Cincinnati chefs and restaurant owners look back on the year of eating out — and look forward to 2022 | Food and Drink Features | Cincinnati

The second year of the pandemic eased some of the challenges Cincinnati restaurants faced in 2020. However, 2021 introduced some obstacles that prevented COVID-19 from recovering from the first severe shock.

But overall, after talking to some of the restaurant owners, chefs, and chefs / owners, I certainly felt cautious and optimistic, not from everyone. But despite the ongoing problems facing the dining industry, the positiveness of these people is encouraging.

“Restaurant people are a mess,” says Dunlight, owner of Abigail Street, the Senate, Pontiac, and Holiday Spirits / Forty Sieves.

Unlike 2020, restaurants were not closed throughout the state this year. After the widespread availability of the COVID vaccine this spring, at least my estimates show that many restaurants have returned customers, with some promising revenue growth. By December, and despite the obvious signs of another potential COVID surge, many locations appeared to be approaching pre-pandemic guest levels.

That may not be the case in every corner of the city, but our restaurant seems to be mostly in recovery mode. When trying to book a table at a popular downtown or over-the-line spot, such as Sotto, Pep & Dolores, or Boca, you’ll have to go out for a few weeks to find something between 6pm and 8:30 pm there was. Chef Jose Salazar says his restaurants (Mita’s, Salazar, Goose & Elder) have reached capacity. Frank Eversole, owner of Ivory House in Westwood, is an equally rosy portrayal of community support and packed nights at his steak and seafood restaurant.

Wright, mentioned earlier, agrees, “things are much looked up compared to last year.” He will soon open an expanded, somewhat rethought-out version of Abigail Street, an over-the-line tapas spot. I think this is one of the best places to eat for a long time in Cincinnati. Wright says he’s not only excited about the expansion, but also about his success at the Senate’s Blue Ash location in Summit Park (he wants to make space for the expansion of Abigail Street. In addition, the Senate over-the-line flagship was closed earlier this year).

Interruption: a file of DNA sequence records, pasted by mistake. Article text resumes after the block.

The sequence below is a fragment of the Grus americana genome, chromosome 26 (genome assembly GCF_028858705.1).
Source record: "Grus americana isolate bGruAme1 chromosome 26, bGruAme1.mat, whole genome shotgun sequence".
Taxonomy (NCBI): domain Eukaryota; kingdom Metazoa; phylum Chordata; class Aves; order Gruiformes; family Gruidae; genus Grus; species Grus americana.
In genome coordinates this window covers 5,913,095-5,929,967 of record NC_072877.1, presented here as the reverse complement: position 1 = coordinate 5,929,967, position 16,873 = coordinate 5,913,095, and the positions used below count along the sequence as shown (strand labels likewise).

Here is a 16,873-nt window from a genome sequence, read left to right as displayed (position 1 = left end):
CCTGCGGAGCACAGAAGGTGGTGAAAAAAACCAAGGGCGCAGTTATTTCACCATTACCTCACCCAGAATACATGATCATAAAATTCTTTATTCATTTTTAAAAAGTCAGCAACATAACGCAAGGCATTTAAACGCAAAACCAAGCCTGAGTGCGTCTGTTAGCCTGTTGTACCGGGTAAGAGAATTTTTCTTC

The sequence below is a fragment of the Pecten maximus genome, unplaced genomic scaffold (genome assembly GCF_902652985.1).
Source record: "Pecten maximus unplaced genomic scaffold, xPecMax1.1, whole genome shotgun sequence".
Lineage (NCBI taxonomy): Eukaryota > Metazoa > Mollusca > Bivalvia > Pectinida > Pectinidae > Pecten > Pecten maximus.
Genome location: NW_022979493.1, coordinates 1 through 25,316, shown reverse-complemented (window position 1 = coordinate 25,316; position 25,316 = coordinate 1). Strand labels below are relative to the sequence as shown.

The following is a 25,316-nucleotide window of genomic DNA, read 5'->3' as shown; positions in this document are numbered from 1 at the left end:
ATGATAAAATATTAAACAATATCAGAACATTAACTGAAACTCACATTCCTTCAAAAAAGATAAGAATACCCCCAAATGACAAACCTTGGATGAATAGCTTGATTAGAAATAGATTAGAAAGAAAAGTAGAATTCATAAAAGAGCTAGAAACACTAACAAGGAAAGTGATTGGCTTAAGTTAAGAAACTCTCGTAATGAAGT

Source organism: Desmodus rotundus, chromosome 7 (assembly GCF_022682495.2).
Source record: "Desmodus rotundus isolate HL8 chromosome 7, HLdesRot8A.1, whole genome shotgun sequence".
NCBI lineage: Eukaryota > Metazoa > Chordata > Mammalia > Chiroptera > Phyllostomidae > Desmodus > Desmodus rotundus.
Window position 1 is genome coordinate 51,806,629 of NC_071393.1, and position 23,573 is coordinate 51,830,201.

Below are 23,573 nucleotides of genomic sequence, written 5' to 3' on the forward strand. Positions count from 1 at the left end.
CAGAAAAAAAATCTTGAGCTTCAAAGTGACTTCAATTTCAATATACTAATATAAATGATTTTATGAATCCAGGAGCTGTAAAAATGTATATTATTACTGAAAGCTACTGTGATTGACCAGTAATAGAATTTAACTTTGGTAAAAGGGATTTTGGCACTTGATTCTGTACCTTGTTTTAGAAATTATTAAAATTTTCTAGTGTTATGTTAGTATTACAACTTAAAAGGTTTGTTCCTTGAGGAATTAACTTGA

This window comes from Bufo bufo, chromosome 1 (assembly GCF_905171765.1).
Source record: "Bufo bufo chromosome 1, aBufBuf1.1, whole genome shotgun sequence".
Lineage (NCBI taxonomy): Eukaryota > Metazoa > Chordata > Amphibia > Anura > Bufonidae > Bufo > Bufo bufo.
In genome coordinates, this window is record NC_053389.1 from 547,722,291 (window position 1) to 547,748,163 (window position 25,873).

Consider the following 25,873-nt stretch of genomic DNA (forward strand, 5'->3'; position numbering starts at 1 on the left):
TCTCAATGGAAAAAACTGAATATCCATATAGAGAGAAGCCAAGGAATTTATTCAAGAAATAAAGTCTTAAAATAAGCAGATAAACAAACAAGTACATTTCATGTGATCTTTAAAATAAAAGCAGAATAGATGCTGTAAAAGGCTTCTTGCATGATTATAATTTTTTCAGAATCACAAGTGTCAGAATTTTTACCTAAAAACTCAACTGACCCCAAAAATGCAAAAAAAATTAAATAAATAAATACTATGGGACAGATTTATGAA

It does not mean that the dietary crisis is over. Perhaps the biggest problem right now is the one we all feel. In other words, the cost is rising. Restaurants face shortages and delays in supplies and ingredients, and face amazing inflation in everything from meat to fine spirits to seafood and produce, which has hit many businesses hard. Salazar is one of the owners who says patrons fill his table and there are few jobs at his three restaurants, while the bloated food costs have been hit hard.

“We’re crushing our ass, we have capacity, but we’re not making a profit,” he says.

The calculation also affected other facilities. Branch co-owner Matt Distel states that of his three restaurants (Walnut Hills branch and Littlefield on the North Side and second place), the luxury branch has such a problem. The Northside business is in a residential area and quickly recovered, but Branch is the destination restaurant.